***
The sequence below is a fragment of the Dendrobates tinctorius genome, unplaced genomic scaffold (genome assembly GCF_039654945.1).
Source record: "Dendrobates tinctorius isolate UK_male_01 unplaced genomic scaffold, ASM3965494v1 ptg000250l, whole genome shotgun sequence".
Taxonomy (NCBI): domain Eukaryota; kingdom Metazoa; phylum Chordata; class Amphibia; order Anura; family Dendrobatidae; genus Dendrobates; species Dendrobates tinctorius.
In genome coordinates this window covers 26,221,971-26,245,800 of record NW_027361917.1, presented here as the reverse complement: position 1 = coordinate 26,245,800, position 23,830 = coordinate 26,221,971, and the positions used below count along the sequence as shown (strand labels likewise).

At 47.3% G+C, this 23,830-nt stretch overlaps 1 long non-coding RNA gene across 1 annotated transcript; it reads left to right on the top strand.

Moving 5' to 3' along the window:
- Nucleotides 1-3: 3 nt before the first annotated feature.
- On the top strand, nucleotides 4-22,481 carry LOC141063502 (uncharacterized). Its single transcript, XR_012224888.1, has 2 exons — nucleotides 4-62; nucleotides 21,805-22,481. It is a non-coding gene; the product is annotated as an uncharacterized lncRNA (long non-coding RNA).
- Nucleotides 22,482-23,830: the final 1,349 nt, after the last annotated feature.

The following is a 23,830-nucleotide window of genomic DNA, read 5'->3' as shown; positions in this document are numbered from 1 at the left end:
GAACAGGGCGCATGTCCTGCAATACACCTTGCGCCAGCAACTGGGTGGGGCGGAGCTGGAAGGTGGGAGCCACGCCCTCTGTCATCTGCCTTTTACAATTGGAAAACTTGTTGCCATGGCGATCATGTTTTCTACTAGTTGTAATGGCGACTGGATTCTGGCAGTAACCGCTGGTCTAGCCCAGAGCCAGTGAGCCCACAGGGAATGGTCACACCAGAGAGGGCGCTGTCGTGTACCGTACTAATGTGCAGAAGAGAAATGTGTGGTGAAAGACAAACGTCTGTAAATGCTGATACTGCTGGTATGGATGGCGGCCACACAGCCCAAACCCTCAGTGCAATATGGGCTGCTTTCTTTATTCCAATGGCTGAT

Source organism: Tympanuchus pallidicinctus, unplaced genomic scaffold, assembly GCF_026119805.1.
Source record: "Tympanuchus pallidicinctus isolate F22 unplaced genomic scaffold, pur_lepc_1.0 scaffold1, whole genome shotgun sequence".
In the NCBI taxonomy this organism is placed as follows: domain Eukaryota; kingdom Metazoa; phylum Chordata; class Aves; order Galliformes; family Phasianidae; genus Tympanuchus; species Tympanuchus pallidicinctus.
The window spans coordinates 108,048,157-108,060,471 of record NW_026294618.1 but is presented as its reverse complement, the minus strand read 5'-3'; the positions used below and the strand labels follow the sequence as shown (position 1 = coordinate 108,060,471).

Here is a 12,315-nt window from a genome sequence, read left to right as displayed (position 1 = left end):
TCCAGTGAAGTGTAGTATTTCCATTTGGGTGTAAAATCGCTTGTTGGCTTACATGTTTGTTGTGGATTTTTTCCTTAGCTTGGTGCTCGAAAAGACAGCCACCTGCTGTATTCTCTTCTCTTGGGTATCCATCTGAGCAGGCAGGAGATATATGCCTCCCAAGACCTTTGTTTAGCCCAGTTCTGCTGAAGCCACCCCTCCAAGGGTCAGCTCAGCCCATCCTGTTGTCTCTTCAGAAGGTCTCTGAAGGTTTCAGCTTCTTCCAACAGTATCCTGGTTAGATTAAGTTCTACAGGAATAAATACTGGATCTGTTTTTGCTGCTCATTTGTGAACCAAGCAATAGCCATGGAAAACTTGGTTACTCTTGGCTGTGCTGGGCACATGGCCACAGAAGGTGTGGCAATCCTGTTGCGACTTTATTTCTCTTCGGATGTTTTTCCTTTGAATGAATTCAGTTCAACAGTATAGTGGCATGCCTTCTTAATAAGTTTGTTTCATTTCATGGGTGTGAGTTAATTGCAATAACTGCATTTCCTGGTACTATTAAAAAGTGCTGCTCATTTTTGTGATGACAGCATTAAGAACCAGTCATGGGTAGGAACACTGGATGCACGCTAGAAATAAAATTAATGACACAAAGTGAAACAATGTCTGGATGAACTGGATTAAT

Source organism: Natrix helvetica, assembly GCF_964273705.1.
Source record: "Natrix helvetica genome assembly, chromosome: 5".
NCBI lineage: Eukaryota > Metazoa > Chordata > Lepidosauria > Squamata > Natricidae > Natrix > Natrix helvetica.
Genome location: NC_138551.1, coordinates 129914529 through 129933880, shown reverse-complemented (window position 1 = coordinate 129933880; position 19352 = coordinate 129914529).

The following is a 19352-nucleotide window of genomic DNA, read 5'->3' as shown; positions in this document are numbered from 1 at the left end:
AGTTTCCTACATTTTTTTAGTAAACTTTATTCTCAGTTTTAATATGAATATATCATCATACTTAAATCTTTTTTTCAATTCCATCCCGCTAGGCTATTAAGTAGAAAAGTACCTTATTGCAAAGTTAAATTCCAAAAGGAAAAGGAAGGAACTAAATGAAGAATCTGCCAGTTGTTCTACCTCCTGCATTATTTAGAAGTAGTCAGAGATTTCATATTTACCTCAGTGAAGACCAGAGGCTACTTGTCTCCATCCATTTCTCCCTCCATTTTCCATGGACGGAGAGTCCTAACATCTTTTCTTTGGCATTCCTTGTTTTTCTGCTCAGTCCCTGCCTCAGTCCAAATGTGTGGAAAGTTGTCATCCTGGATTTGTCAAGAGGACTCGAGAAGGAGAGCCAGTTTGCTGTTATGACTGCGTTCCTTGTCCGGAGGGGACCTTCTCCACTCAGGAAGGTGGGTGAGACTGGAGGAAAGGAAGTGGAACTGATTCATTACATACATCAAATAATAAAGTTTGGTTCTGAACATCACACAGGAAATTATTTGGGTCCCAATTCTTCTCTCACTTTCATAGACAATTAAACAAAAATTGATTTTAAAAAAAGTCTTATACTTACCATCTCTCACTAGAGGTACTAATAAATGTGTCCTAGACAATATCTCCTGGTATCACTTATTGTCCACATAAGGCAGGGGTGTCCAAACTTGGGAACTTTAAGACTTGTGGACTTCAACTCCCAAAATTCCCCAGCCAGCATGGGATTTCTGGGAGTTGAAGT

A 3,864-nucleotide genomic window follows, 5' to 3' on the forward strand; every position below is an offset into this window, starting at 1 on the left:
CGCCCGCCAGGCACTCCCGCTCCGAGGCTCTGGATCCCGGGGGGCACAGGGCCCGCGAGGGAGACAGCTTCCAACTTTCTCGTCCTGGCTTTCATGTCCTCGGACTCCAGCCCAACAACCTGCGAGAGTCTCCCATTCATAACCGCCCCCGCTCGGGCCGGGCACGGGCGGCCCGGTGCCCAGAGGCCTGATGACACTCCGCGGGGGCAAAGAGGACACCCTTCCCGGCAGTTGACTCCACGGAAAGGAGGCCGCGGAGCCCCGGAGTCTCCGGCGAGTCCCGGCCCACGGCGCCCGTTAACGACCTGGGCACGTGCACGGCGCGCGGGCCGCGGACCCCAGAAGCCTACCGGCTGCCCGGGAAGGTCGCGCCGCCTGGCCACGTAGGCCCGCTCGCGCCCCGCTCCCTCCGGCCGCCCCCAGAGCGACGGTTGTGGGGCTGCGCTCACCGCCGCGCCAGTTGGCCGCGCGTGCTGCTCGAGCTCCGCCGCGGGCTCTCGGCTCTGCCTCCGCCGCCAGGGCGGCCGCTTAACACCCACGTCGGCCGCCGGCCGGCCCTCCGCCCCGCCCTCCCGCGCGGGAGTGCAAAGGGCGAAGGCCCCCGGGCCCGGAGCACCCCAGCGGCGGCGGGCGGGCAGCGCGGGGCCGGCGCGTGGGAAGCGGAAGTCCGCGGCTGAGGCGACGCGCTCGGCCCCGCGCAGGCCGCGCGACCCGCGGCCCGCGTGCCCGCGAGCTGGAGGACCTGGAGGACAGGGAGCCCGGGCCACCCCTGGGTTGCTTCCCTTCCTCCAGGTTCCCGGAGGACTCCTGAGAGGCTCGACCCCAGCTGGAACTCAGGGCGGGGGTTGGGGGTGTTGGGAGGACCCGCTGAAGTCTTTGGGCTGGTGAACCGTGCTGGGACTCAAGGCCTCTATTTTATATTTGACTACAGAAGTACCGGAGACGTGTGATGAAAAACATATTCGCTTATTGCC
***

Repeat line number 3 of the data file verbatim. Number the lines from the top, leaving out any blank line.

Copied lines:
Taxonomy (NCBI): domain Eukaryota; kingdom Metazoa; phylum Chordata; class Amphibia; order Anura; family Dendrobatidae; genus Dendrobates; species Dendrobates tinctorius.